2.3. Estimation of Sodium Chloride Intake
Salt intake was estimated through two different parameters, the measurement of sodium excretion by urine and a written questionnaire. In the first case, NaCl intake was calculated through 24-hour urinary sodium excretion, by using the following formula: NaCl = Na (g/day) × 100/39.3 . In addition, a written questionnaire of alimentary habits, validated by the World Health Organization (WHO) and the Pan-American Health Organization (PAHO), was employed [29, 30]. The latter one was adapted (by including three additional foods and by considering the salt added to the foods with the salt shaker during the meal) for the population of our study (Mexican mestizos), and the results were compared with those obtained using the urinary sodium excretion. According to these instruments, the individuals that had been included in the study were subsequently classified as having LSI (less than 5.0 g/day of NaCl) or HSI (5.0 or more g/day of NaCl). Those individuals with a discordance greater than 3.0 g/day of salt intake between the values obtained with the questionnaire and sodium excretion were excluded from the study.
2.4. Flow Cytometry Analysis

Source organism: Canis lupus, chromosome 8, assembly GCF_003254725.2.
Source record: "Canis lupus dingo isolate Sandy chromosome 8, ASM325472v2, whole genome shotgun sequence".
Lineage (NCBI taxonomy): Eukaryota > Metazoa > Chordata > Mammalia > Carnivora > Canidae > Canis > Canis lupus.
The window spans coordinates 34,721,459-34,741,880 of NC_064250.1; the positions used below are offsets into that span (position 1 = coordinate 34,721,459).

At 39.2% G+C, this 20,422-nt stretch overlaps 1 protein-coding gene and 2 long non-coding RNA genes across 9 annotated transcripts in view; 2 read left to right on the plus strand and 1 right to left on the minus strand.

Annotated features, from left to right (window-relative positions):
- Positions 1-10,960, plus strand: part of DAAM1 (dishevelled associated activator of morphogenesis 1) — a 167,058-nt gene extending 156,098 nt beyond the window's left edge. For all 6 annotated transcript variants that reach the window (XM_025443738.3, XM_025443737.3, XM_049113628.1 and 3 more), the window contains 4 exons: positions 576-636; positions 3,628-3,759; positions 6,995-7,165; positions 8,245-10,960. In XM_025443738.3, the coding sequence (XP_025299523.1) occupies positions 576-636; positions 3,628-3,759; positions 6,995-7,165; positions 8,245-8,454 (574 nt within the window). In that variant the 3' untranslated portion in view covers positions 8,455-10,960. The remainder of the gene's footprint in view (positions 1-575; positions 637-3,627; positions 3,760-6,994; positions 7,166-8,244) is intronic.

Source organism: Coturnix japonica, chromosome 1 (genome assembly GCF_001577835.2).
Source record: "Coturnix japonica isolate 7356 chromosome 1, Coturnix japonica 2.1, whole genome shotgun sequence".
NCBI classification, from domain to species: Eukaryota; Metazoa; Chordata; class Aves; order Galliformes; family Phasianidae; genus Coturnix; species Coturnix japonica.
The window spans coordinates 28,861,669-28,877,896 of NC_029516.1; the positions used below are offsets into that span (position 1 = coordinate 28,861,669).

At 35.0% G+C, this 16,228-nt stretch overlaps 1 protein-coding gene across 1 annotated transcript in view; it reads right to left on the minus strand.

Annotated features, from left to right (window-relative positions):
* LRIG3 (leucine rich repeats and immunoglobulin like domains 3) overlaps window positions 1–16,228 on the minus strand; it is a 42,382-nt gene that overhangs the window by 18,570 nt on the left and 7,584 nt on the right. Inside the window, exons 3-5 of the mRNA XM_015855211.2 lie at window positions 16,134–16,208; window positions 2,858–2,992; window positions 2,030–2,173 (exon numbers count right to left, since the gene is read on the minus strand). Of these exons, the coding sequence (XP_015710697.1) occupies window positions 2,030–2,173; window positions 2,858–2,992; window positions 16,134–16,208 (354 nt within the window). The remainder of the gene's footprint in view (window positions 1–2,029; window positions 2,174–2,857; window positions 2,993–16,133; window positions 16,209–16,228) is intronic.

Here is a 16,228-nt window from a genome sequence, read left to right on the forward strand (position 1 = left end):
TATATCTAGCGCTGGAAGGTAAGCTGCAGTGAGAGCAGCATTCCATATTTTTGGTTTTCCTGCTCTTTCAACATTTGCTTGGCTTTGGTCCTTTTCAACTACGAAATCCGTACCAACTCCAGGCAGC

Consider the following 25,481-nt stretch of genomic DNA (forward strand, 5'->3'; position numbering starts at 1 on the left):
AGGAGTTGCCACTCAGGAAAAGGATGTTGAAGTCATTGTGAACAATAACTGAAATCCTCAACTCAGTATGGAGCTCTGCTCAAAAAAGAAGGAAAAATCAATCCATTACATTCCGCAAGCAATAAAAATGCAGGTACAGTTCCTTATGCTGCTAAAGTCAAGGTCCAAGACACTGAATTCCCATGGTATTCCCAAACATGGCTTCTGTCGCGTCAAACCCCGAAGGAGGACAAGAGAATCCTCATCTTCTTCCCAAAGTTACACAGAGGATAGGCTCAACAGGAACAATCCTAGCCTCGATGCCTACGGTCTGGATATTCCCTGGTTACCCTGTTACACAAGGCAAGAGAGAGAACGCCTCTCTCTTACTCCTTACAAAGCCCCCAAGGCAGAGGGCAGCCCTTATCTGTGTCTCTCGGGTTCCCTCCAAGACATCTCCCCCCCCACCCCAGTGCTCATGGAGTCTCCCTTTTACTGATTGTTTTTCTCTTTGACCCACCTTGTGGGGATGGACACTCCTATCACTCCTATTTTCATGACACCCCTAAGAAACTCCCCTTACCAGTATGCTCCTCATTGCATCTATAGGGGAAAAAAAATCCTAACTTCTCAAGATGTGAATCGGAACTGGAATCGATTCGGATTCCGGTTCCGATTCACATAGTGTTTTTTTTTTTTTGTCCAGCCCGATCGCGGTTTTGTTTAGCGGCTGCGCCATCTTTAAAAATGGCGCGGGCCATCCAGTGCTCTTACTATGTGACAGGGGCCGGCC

Peripheral blood mononuclear cells (PBMC) were isolated by Ficoll-Hypaque (GE Healthcare Life Sciences, Issaquah, WA) density-gradient centrifugation, and cellular viability was evaluated by trypan blue stain. When indicated, cells were incubated in RPMI-1640 culture medium (Gibco by Life Technologies, Gaithersburg, MD) supplemented with 10% fetal bovine serum, glutamine (2.0 mM), and penicillin (100 u/ml)/streptomycin (100 μg/ml) for 4 hours at 37°C with 5% CO2. Brefeldin (10 μg/ml) was also added. Then, cells were washed and stained with the following monoclonal antibodies (mAbs): CD4/FITC or CD4/APC-Cy7 (BioLegend, San Diego, CA), CD25/APC-Cy7 (BD Biosciences, San Jose, CA), NKG2D/FITC (eBioscience), anti-LAP/PerCp-Cy5.5 (BioLegend), and CD69/APC (eBioscience). Then, cells were fixed and permeabilized with the Foxp3 Fix/Perm kit (eBioscience) and additionally stained with mAbs against IL-10 (PE) (BioLegend) and Foxp3 (PE-Cy7) (eBioscience). Thus, as previously reported , when CD69+ Treg cells were analyzed, the following strategy was employed: 1st dot plot: CD4/FITC and CD25/APC-Cy7; 2nd dot plot: LAP/PerCp-Cy5 and CD69/APC; and 3rd dot plot: Foxp3/PE-Cy7 and IL-10/PE. In the case of CD69+NKG2D+ Treg cells, the analysis strategy was as follows: 1st dot plot: CD4/APC-Cy7 and NKG2D/FITC; 2nd dot plot: LAP/PerCp-Cy5 and CD69/APC; and 3rd dot plot: Foxp3/PE-Cy7 and IL-10/PE. Moreover, other cells were stained with CD4/FITC (eBioscience) and fixed with p-formaldehyde 4% and permeabilized with saponin 0.1% and stained with mAbs against IL-17/PE (eBioscience) and IL-22/APC (eBioscience). Data were acquired in FACSCanto II flow cytometer (Becton Dickinson) and analyzed using FlowJo version 10 (Tree Star). According to these analyses, Foxp3+ Treg cells corresponded to CD4+CD25highFoxp3+ lymphocytes, CD69+ Treg cells to CD4+CD25varCD69+LAP+IL-10+Foxp3− lymphocytes, CD69+NKG2D+ Treg cells to CD4+NKG2D+CD69+LAP+IL-10+Foxp3−, and Th17 cells to CD4+IL-17A+IL-22+ lymphocytes. In some cases, CD4+NKG2D+ double-positive cells were also analyzed, which correspond to a fraction of CD69+NKG2D+ Treg cells and to a subset of CD4+ lymphocytes with no regulatory activity .